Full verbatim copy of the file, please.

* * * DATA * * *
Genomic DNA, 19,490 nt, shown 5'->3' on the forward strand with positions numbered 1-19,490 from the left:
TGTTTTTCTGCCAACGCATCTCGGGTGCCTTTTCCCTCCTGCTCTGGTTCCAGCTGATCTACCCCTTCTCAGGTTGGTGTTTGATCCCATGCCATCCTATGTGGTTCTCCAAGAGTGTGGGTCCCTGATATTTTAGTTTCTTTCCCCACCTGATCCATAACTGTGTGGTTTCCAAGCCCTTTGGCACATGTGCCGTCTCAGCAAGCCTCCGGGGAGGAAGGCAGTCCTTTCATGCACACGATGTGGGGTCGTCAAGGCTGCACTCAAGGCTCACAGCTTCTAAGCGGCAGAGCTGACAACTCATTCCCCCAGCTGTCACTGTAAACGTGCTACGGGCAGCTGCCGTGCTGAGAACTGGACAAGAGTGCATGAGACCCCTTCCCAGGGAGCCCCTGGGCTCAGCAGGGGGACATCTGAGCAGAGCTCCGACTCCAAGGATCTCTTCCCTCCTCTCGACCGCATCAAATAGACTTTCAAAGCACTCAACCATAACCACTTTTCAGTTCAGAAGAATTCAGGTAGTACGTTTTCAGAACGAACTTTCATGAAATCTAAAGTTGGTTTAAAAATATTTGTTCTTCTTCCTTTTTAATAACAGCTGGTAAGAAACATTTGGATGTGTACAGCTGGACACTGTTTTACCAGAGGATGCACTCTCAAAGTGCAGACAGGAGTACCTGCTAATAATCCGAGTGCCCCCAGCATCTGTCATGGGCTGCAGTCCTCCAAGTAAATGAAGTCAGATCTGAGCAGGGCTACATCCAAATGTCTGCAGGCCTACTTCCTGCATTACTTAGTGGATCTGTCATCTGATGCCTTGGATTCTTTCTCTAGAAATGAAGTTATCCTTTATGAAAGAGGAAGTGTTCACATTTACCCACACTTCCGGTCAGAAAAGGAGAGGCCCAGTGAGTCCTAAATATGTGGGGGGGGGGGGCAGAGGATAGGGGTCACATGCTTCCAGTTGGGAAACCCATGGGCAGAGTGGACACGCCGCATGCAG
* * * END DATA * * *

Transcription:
Genomic DNA, 19,490 nt, shown 5'->3' on the forward strand with positions numbered 1-19,490 from the left:
TGTTTTTCTGCCAACGCATCTCGGGTGCCTTTTCCCTCCTGCTCTGGTTCCAGCTGATCTACCCCTTCTCAGGTTGGTGTTTGATCCCATGCCATCCTATGTGGTTCTCCAAGAGTGTGGGTCCCTGATATTTTAGTTTCTTTCCCCACCTGATCCATAACTGTGTGGTTTCCAAGCCCTTTGGCACATGTGCCGTCTCAGCAAGCCTCCGGGGAGGAAGGCAGTCCTTTCATGCACACGATGTGGGGTCGTCAAGGCTGCACTCAAGGCTCACAGCTTCTAAGCGGCAGAGCTGACAACTCATTCCCCCAGCTGTCACTGTAAACGTGCTACGGGCAGCTGCCGTGCTGAGAACTGGACAAGAGTGCATGAGACCCCTTCCCAGGGAGCCCCTGGGCTCAGCAGGGGGACATCTGAGCAGAGCTCCGACTCCAAGGATCTCTTCCCTCCTCTCGACCGCATCAAATAGACTTTCAAAGCACTCAACCATAACCACTTTTCAGTTCAGAAGAATTCAGGTAGTACGTTTTCAGAACGAACTTTCATGAAATCTAAAGTTGGTTTAAAAATATTTGTTCTTCTTCCTTTTTAATAACAGCTGGTAAGAAACATTTGGATGTGTACAGCTGGACACTGTTTTACCAGAGGATGCACTCTCAAAGTGCAGACAGGAGTACCTGCTAATAATCCGAGTGCCCCCAGCATCTGTCATGGGCTGCAGTCCTCCAAGTAAATGAAGTCAGATCTGAGCAGGGCTACATCCAAATGTCTGCAGGCCTACTTCCTGCATTACTTAGTGGATCTGTCATCTGATGCCTTGGATTCTTTCTCTAGAAATGAAGTTATCCTTTATGAAAGAGGAAGTGTTCACATTTACCCACACTTCCGGTCAGAAAAGGAGAGGCCCAGTGAGTCCTAAATATGTGGGGGGGGGGGGCAGAGGATAGGGGTCACATGCTTCCAGTTGGGAAACCCATGGGCAGAGTGGACACGCCGCATGCAG